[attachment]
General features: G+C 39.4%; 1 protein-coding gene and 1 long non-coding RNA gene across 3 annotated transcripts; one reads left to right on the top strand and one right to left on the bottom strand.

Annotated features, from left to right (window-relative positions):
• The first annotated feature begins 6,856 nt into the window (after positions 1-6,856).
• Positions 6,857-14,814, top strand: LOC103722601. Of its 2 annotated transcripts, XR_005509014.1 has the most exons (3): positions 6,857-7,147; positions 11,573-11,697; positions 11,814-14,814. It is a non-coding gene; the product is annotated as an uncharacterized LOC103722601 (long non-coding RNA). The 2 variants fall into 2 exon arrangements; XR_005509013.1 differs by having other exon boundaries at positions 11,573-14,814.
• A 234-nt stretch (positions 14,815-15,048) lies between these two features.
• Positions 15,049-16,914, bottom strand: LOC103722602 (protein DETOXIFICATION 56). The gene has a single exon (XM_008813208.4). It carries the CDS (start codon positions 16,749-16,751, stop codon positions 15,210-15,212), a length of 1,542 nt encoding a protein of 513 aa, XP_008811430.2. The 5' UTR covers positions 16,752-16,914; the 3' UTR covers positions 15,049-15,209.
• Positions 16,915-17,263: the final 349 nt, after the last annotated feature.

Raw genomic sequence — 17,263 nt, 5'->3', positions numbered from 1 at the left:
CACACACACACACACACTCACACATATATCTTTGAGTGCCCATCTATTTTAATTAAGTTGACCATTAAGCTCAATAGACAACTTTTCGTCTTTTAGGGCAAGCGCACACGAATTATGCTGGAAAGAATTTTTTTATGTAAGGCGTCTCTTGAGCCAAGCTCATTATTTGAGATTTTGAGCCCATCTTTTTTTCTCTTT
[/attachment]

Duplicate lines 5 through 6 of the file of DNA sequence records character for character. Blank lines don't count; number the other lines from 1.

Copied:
• A 234-nt stretch (positions 14,815-15,048) lies between these two features.
• Positions 15,049-16,914, bottom strand: LOC103722602 (protein DETOXIFICATION 56). The gene has a single exon (XM_008813208.4). It carries the CDS (start codon positions 16,749-16,751, stop codon positions 15,210-15,212), a length of 1,542 nt encoding a protein of 513 aa, XP_008811430.2. The 5' UTR covers positions 16,752-16,914; the 3' UTR covers positions 15,049-15,209.